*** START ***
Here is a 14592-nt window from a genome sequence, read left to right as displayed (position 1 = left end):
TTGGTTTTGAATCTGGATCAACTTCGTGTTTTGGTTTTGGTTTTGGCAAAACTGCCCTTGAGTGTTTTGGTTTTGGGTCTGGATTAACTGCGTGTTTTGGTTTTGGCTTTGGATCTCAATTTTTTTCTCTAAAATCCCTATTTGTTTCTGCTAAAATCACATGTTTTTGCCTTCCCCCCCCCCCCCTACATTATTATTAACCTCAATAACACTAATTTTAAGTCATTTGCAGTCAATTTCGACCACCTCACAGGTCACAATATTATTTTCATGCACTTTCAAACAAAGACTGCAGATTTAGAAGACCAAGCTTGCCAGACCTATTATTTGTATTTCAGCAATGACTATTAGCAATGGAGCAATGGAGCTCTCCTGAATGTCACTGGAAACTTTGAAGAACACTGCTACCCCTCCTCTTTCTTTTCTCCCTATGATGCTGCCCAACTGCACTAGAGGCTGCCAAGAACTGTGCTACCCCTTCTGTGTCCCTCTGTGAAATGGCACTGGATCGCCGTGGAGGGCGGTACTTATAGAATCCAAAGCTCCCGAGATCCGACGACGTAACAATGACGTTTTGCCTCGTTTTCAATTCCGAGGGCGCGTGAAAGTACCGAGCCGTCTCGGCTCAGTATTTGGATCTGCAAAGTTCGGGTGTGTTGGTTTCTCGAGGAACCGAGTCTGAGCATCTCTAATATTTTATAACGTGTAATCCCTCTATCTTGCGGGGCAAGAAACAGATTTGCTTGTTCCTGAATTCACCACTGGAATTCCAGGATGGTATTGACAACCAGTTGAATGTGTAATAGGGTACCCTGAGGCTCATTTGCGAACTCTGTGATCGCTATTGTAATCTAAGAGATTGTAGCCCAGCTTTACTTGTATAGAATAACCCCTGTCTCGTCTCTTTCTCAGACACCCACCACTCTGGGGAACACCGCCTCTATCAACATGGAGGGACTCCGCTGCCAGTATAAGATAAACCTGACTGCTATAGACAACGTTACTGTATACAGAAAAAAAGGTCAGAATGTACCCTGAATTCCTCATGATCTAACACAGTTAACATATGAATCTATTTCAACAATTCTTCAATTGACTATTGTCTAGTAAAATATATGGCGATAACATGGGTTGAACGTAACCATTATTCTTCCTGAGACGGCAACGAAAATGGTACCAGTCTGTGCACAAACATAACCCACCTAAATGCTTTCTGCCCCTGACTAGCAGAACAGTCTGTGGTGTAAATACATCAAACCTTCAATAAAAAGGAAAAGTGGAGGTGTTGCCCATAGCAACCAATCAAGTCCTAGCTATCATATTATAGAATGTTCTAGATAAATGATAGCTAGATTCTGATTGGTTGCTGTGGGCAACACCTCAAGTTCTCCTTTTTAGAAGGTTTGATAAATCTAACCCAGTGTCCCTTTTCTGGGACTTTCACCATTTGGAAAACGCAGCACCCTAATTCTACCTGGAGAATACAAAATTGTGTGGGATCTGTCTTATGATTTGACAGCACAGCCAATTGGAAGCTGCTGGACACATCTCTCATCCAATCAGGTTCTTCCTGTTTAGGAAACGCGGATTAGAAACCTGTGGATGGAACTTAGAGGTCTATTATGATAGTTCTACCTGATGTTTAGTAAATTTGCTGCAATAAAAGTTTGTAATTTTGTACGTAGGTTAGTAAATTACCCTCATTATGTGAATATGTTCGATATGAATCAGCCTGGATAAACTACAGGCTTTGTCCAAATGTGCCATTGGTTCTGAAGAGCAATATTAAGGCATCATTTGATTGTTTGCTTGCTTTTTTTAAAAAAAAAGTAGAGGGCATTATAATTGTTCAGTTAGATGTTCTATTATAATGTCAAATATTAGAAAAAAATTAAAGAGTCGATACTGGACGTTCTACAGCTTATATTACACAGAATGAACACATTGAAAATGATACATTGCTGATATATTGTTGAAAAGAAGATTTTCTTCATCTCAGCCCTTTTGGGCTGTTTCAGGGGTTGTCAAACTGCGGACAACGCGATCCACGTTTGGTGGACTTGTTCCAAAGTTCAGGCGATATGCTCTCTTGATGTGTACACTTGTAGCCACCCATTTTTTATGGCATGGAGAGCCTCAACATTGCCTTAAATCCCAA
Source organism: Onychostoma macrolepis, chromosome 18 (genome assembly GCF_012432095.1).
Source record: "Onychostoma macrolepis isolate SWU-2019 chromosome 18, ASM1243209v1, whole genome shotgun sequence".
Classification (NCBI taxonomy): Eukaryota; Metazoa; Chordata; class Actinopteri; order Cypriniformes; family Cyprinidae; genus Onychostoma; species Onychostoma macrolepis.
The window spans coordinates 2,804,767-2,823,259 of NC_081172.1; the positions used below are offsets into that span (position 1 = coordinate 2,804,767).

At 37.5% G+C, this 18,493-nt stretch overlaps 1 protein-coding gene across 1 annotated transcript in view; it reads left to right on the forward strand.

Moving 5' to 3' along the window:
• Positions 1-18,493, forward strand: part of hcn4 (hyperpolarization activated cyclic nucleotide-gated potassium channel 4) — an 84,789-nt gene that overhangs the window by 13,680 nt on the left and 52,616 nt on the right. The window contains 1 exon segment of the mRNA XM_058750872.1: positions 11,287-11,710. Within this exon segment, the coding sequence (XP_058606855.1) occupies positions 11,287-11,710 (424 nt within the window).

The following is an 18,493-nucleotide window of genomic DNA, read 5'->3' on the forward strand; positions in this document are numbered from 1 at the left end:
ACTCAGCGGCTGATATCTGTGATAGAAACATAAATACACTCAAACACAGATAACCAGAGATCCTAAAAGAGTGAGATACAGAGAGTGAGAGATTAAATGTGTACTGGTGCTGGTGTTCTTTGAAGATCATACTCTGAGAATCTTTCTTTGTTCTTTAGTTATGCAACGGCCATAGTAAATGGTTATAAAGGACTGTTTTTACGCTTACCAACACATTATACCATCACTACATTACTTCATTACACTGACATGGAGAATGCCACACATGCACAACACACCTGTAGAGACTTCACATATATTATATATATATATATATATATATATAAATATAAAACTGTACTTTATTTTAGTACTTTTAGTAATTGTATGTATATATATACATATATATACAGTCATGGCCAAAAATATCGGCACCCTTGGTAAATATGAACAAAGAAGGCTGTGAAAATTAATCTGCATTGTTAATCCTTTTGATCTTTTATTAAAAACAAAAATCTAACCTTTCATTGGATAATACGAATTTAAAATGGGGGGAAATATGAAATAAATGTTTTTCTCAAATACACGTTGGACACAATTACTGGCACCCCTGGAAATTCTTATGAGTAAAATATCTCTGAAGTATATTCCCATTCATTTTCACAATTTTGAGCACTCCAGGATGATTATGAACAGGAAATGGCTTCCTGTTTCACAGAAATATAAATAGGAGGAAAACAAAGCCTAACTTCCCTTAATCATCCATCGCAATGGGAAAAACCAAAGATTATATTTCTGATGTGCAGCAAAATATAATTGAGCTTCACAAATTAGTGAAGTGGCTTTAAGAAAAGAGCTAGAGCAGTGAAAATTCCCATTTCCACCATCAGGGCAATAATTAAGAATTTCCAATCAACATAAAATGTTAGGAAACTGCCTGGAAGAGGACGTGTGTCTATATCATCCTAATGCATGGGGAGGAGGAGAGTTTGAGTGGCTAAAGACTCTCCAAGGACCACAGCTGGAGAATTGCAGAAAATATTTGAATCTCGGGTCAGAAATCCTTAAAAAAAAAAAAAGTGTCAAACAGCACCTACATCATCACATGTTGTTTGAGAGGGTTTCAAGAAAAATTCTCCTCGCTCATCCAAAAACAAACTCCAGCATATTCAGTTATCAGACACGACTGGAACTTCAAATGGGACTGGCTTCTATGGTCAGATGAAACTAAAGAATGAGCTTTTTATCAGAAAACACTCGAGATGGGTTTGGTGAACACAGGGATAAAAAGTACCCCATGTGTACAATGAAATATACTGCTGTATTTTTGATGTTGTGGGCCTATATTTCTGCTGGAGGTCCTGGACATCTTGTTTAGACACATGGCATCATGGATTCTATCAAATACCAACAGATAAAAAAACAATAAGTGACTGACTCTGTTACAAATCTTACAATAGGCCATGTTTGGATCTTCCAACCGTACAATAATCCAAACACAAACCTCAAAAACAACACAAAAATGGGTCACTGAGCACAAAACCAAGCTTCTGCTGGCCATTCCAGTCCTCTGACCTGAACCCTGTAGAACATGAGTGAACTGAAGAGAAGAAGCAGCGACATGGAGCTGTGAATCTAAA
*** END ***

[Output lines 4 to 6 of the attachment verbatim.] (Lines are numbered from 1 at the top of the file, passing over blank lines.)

Source record: "Onychostoma macrolepis isolate SWU-2019 chromosome 18, ASM1243209v1, whole genome shotgun sequence".
Classification (NCBI taxonomy): Eukaryota; Metazoa; Chordata; class Actinopteri; order Cypriniformes; family Cyprinidae; genus Onychostoma; species Onychostoma macrolepis.
The window spans coordinates 2,804,767-2,823,259 of NC_081172.1; the positions used below are offsets into that span (position 1 = coordinate 2,804,767).